Physical Internet: a sustainable last-mile delivery model

City logistics is slowly growing, and vehicle emissions have increased as well. For example, in 2019, 40% of the transport sector’s CO2 emissions were caused by freight transport. Another negative aspect has been the increasing costs for logistics companies due to the high number of deliveries in e-commerce.

Looking specifically at parcel deliveries, the high velocity requested for each delivery has increased to over 50% of the total logistics cost of the parcels, as explained by Rod Franklin in his article “Improving Last-Mile Parcel Delivery Processes—A Physical Internet Approach to Low Emission deliveries.”

To mitigate this trend, the European Union has financed several research projects to enable cities to experiment with solutions to reduce the negative impacts of last-mile deliveries and vehicle emissions. Various pilots that test emission-free commercial zones, urban consolidation centers, electric vehicles, bicycles for deliveries, and further solutions have been experimented with in this context. Despite most of these experiments’ positive results, their impact in a large environment still needs to be proved.

To benefit from these initiatives, cities need to develop a system approach that optimizes parcel delivery throughout the city. The objectives are to minimize traffic congestion and emissions by reducing vehicle empty movement, which, in turn, can reduce the cost of economies of scale. In other words, both consumers and logistics service providers could benefit from this scenario.

Despite implementing models that improve self-regulating systems, one that has emerged is the so-called Physical Internet. The Physical Internet is an open global logistic system that aims to improve the efficiency of freight transport by replicating the efficient handling of data packets on the digital internet. The Physical Internet is based on a few agreed-upon standard rules and standardized inter-networking protocols that optimize last-mile deliveries and consolidate system-wide parcel flows.

The main characteristics are:

  • few constraints applied to the service providers in the delivery network;
  • strict interaction among the different service providers;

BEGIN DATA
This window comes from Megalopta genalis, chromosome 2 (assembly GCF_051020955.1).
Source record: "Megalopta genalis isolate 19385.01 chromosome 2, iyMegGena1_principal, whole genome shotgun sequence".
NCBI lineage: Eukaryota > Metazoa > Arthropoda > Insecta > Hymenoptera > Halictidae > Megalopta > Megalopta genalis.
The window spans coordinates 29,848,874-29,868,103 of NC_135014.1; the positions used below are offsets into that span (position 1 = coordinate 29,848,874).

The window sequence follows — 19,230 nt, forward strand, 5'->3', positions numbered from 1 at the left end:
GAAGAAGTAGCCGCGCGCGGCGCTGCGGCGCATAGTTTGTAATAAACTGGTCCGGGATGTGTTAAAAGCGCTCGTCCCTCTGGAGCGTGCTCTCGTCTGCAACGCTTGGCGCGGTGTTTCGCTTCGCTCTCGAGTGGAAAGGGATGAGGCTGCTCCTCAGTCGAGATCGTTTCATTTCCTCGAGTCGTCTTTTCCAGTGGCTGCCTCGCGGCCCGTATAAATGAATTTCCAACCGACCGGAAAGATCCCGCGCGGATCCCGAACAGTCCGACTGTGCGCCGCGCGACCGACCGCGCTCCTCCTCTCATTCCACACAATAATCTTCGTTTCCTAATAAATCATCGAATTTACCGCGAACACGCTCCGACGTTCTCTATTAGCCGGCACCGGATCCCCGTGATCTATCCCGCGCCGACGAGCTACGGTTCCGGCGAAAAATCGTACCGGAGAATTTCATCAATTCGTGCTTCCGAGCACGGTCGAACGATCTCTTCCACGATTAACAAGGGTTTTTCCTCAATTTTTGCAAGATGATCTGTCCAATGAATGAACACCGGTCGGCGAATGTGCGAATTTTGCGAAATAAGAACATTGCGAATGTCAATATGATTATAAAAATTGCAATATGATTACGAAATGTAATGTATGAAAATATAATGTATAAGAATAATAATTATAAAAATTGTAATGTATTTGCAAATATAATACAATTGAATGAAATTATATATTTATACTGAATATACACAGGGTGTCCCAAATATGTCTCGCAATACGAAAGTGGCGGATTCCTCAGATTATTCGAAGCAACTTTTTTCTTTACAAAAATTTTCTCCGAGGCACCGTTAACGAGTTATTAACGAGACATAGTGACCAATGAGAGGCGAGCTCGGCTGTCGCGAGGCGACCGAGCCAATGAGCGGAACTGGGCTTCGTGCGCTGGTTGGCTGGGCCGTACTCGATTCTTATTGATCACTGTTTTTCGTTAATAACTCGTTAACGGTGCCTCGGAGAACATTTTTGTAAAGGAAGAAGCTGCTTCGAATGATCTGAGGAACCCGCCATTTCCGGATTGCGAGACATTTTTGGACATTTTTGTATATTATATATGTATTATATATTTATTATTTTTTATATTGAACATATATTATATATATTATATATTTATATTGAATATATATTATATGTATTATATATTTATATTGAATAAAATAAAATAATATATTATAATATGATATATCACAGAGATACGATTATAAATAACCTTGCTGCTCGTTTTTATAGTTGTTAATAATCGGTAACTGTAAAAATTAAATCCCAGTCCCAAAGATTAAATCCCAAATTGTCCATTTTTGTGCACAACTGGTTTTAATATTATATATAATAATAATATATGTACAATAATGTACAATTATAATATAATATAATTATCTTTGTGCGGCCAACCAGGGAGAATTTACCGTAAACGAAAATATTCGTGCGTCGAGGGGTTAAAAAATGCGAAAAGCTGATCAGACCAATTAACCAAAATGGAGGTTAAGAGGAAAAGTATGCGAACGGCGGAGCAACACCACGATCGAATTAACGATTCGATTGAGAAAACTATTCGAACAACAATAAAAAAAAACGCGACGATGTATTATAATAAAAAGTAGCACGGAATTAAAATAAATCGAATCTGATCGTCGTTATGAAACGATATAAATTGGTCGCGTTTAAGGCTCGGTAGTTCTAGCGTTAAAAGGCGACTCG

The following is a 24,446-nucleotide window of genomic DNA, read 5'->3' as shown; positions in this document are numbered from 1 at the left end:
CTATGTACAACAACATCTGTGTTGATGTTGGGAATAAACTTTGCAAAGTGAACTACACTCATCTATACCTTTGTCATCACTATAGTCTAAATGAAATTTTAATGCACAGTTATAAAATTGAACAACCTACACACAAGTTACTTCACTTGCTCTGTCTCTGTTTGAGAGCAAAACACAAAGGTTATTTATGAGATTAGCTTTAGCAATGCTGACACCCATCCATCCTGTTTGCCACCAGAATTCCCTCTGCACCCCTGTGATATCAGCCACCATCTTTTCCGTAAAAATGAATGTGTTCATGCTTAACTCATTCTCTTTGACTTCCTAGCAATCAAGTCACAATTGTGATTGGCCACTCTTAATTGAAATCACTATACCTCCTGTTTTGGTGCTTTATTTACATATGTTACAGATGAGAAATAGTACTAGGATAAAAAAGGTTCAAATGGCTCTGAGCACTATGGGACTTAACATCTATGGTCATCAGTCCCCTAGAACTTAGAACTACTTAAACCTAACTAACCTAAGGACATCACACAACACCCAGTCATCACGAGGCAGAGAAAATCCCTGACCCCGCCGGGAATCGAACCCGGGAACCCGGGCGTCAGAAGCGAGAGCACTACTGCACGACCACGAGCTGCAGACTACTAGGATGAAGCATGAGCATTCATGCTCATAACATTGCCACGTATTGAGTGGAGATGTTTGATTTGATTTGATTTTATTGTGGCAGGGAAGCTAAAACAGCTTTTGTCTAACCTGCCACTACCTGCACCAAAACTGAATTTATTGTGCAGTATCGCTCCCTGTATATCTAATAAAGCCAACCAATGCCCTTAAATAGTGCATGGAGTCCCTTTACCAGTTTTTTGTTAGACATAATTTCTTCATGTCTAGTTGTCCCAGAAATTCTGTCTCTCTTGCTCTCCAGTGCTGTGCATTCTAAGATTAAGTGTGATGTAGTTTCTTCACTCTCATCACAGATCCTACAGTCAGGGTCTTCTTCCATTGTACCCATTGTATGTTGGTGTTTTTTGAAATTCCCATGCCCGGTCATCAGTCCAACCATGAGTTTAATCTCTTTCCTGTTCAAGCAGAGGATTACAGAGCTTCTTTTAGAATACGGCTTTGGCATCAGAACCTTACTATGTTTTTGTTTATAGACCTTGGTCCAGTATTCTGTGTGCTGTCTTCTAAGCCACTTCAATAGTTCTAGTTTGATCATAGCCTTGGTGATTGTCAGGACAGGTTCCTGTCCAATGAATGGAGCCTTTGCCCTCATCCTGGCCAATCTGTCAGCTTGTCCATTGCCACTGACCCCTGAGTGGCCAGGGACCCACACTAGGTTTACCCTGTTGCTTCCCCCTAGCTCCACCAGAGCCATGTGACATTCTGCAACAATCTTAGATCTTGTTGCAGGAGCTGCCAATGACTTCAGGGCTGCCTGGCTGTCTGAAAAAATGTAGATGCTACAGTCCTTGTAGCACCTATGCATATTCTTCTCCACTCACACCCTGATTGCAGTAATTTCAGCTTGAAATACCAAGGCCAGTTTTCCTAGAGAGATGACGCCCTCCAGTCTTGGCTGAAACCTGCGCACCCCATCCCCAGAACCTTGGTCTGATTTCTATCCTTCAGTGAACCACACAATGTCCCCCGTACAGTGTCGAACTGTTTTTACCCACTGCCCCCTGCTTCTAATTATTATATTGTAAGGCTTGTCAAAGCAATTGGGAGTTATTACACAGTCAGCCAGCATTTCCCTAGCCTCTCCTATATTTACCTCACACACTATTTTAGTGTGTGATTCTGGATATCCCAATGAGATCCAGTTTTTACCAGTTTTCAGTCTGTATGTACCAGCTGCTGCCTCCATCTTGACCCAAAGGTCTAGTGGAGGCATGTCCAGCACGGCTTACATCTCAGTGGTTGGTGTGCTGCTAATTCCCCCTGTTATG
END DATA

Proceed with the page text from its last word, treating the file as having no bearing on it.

• sharing of resources and information among service providers.

A recent EU project (funded under the Horizon Europe program), URBANE, aims to reduce the greenhouse gas emissions from last-mile deliveries by 20% by demonstrating the efficiency of the Physical Internet model and encouraging the development of this approach in further cities worldwide.

The URBANE project, with 39 partners, foresees three phases. In the first phase, innovative last-mile services based on the Physical Internet will be developed and demonstrated in four cities designated Living Labs (Bologna, Helsinki, Thessaloniki, and Valladolid). The second phase will involve a comprehensive analysis and enhancement of the findings from the first phase in Barcelona and Karlsruhe.

The services developed and improved in the preceding phases will be tested in the third phase to verify their broad applicability. This assessment will be conducted through feasibility studies in six cities (Prague, Antwerp, Aarhus, La Rochelle, and Mechelen).

In May 2023, the “URBANE framework for optimized green last mile operations” was published. The report identifies the principles and prerequisites of a Physical Internet inspired urban logistics operational model and establishes the strategic priorities and direction of the URBANE project. Moreover, an analysis of how cities can face the different challenges in implementing physical Internet, such as commercial and regulatory constraints, has been carried out. The report guides improving last-mile delivery operations’ environmental, social, and commercial aspects by identifying innovative approaches.

For more information, click here and find the official website of URBANE.

Source: Mobility Innovation Market Place

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Walther Ploos van Amstel  

Passie in logistiek & supply chain management